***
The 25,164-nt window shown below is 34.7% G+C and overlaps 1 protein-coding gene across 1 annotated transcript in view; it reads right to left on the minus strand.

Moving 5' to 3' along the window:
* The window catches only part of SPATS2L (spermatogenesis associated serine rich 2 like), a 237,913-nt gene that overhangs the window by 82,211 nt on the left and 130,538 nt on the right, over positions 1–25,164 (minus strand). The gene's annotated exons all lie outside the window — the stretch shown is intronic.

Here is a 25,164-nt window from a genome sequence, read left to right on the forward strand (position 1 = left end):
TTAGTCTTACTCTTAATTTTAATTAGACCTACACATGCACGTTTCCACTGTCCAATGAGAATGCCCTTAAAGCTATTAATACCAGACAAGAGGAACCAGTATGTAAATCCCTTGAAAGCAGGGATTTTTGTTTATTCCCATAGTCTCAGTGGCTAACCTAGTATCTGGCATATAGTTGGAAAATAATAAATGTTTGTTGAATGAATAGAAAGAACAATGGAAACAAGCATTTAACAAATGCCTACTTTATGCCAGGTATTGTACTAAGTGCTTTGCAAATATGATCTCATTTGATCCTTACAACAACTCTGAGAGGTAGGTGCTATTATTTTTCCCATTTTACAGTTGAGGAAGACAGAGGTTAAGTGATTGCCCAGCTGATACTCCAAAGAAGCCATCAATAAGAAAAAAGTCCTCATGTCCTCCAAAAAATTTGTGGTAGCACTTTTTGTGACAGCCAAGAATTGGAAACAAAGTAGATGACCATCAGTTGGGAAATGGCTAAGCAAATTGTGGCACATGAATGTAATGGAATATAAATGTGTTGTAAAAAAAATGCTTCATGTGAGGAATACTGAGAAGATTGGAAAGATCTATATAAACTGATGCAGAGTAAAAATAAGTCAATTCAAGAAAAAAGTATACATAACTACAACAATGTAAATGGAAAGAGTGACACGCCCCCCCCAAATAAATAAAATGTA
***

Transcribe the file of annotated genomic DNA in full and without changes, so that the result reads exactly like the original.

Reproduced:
The 25,164-nt window shown below is 34.7% G+C and overlaps 1 protein-coding gene across 1 annotated transcript in view; it reads right to left on the minus strand.

Moving 5' to 3' along the window:
* The window catches only part of SPATS2L (spermatogenesis associated serine rich 2 like), a 237,913-nt gene that overhangs the window by 82,211 nt on the left and 130,538 nt on the right, over positions 1–25,164 (minus strand). The gene's annotated exons all lie outside the window — the stretch shown is intronic.

Here is a 25,164-nt window from a genome sequence, read left to right on the forward strand (position 1 = left end):
TTAGTCTTACTCTTAATTTTAATTAGACCTACACATGCACGTTTCCACTGTCCAATGAGAATGCCCTTAAAGCTATTAATACCAGACAAGAGGAACCAGTATGTAAATCCCTTGAAAGCAGGGATTTTTGTTTATTCCCATAGTCTCAGTGGCTAACCTAGTATCTGGCATATAGTTGGAAAATAATAAATGTTTGTTGAATGAATAGAAAGAACAATGGAAACAAGCATTTAACAAATGCCTACTTTATGCCAGGTATTGTACTAAGTGCTTTGCAAATATGATCTCATTTGATCCTTACAACAACTCTGAGAGGTAGGTGCTATTATTTTTCCCATTTTACAGTTGAGGAAGACAGAGGTTAAGTGATTGCCCAGCTGATACTCCAAAGAAGCCATCAATAAGAAAAAAGTCCTCATGTCCTCCAAAAAATTTGTGGTAGCACTTTTTGTGACAGCCAAGAATTGGAAACAAAGTAGATGACCATCAGTTGGGAAATGGCTAAGCAAATTGTGGCACATGAATGTAATGGAATATAAATGTGTTGTAAAAAAAATGCTTCATGTGAGGAATACTGAGAAGATTGGAAAGATCTATATAAACTGATGCAGAGTAAAAATAAGTCAATTCAAGAAAAAAGTATACATAACTACAACAATGTAAATGGAAAGAGTGACACGCCCCCCCCAAATAAATAAAATGTA